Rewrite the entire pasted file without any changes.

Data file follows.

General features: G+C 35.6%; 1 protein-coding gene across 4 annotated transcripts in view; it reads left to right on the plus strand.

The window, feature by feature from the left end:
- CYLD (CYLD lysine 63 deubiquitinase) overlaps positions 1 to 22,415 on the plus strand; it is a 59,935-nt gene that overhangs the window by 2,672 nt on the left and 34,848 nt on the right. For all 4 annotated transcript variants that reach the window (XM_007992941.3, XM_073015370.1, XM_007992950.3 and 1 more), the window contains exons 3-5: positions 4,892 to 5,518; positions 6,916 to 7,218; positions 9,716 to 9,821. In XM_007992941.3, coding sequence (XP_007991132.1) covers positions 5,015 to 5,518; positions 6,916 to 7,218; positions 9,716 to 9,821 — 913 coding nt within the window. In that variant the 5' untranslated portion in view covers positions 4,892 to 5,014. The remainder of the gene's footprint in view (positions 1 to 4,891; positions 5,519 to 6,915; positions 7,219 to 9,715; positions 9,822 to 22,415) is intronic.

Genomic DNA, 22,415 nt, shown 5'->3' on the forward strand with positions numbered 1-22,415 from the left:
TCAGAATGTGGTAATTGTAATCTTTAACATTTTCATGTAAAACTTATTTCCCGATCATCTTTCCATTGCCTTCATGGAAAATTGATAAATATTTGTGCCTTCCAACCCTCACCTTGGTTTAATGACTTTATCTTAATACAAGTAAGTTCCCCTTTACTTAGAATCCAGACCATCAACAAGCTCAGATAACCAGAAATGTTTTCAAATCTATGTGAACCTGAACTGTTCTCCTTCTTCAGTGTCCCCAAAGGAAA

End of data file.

General features: G+C 35.6%; 1 protein-coding gene across 4 annotated transcripts in view; it reads left to right on the plus strand.

The window, feature by feature from the left end:
- CYLD (CYLD lysine 63 deubiquitinase) overlaps positions 1 to 22,415 on the plus strand; it is a 59,935-nt gene that overhangs the window by 2,672 nt on the left and 34,848 nt on the right. For all 4 annotated transcript variants that reach the window (XM_007992941.3, XM_073015370.1, XM_007992950.3 and 1 more), the window contains exons 3-5: positions 4,892 to 5,518; positions 6,916 to 7,218; positions 9,716 to 9,821. In XM_007992941.3, coding sequence (XP_007991132.1) covers positions 5,015 to 5,518; positions 6,916 to 7,218; positions 9,716 to 9,821 — 913 coding nt within the window. In that variant the 5' untranslated portion in view covers positions 4,892 to 5,014. The remainder of the gene's footprint in view (positions 1 to 4,891; positions 5,519 to 6,915; positions 7,219 to 9,715; positions 9,822 to 22,415) is intronic.

Genomic DNA, 22,415 nt, shown 5'->3' on the forward strand with positions numbered 1-22,415 from the left:
TCAGAATGTGGTAATTGTAATCTTTAACATTTTCATGTAAAACTTATTTCCCGATCATCTTTCCATTGCCTTCATGGAAAATTGATAAATATTTGTGCCTTCCAACCCTCACCTTGGTTTAATGACTTTATCTTAATACAAGTAAGTTCCCCTTTACTTAGAATCCAGACCATCAACAAGCTCAGATAACCAGAAATGTTTTCAAATCTATGTGAACCTGAACTGTTCTCCTTCTTCAGTGTCCCCAAAGGAAA